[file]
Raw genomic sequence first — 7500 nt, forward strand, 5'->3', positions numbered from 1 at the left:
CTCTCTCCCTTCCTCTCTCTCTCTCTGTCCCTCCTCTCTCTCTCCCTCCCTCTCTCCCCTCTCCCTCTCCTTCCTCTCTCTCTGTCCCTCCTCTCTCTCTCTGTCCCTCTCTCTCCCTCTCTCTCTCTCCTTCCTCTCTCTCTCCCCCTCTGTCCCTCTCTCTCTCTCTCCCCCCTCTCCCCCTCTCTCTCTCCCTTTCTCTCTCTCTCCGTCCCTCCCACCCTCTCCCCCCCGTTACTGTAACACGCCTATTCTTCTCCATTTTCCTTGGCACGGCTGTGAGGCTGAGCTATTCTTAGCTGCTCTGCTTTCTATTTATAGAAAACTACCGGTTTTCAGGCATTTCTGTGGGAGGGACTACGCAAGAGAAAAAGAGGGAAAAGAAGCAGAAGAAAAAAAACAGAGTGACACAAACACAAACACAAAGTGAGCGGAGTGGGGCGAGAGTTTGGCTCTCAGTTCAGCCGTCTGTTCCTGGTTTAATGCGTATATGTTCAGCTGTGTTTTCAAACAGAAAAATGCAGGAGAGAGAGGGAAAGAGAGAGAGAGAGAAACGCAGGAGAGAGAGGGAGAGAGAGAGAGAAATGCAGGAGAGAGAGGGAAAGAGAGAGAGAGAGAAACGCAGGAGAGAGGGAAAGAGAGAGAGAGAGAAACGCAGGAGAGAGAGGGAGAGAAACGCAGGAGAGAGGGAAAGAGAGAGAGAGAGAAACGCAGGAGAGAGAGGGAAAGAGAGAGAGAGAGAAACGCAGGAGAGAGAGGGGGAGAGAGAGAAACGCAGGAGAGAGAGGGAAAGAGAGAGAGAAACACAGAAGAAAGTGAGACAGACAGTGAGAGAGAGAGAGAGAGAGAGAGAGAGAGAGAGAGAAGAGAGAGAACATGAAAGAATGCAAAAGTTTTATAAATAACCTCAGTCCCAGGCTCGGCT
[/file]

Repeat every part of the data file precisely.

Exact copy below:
Raw genomic sequence first — 7500 nt, forward strand, 5'->3', positions numbered from 1 at the left:
CTCTCTCCCTTCCTCTCTCTCTCTCTGTCCCTCCTCTCTCTCTCCCTCCCTCTCTCCCCTCTCCCTCTCCTTCCTCTCTCTCTGTCCCTCCTCTCTCTCTCTGTCCCTCTCTCTCCCTCTCTCTCTCTCCTTCCTCTCTCTCTCCCCCTCTGTCCCTCTCTCTCTCTCTCCCCCCTCTCCCCCTCTCTCTCTCCCTTTCTCTCTCTCTCCGTCCCTCCCACCCTCTCCCCCCCGTTACTGTAACACGCCTATTCTTCTCCATTTTCCTTGGCACGGCTGTGAGGCTGAGCTATTCTTAGCTGCTCTGCTTTCTATTTATAGAAAACTACCGGTTTTCAGGCATTTCTGTGGGAGGGACTACGCAAGAGAAAAAGAGGGAAAAGAAGCAGAAGAAAAAAAACAGAGTGACACAAACACAAACACAAAGTGAGCGGAGTGGGGCGAGAGTTTGGCTCTCAGTTCAGCCGTCTGTTCCTGGTTTAATGCGTATATGTTCAGCTGTGTTTTCAAACAGAAAAATGCAGGAGAGAGAGGGAAAGAGAGAGAGAGAGAAACGCAGGAGAGAGAGGGAGAGAGAGAGAGAAATGCAGGAGAGAGAGGGAAAGAGAGAGAGAGAGAAACGCAGGAGAGAGGGAAAGAGAGAGAGAGAGAAACGCAGGAGAGAGAGGGAGAGAAACGCAGGAGAGAGGGAAAGAGAGAGAGAGAGAAACGCAGGAGAGAGAGGGAAAGAGAGAGAGAGAGAAACGCAGGAGAGAGAGGGGGAGAGAGAGAAACGCAGGAGAGAGAGGGAAAGAGAGAGAGAAACACAGAAGAAAGTGAGACAGACAGTGAGAGAGAGAGAGAGAGAGAGAGAGAGAGAGAGAGAAGAGAGAGAACATGAAAGAATGCAAAAGTTTTATAAATAACCTCAGTCCCAGGCTCGGCT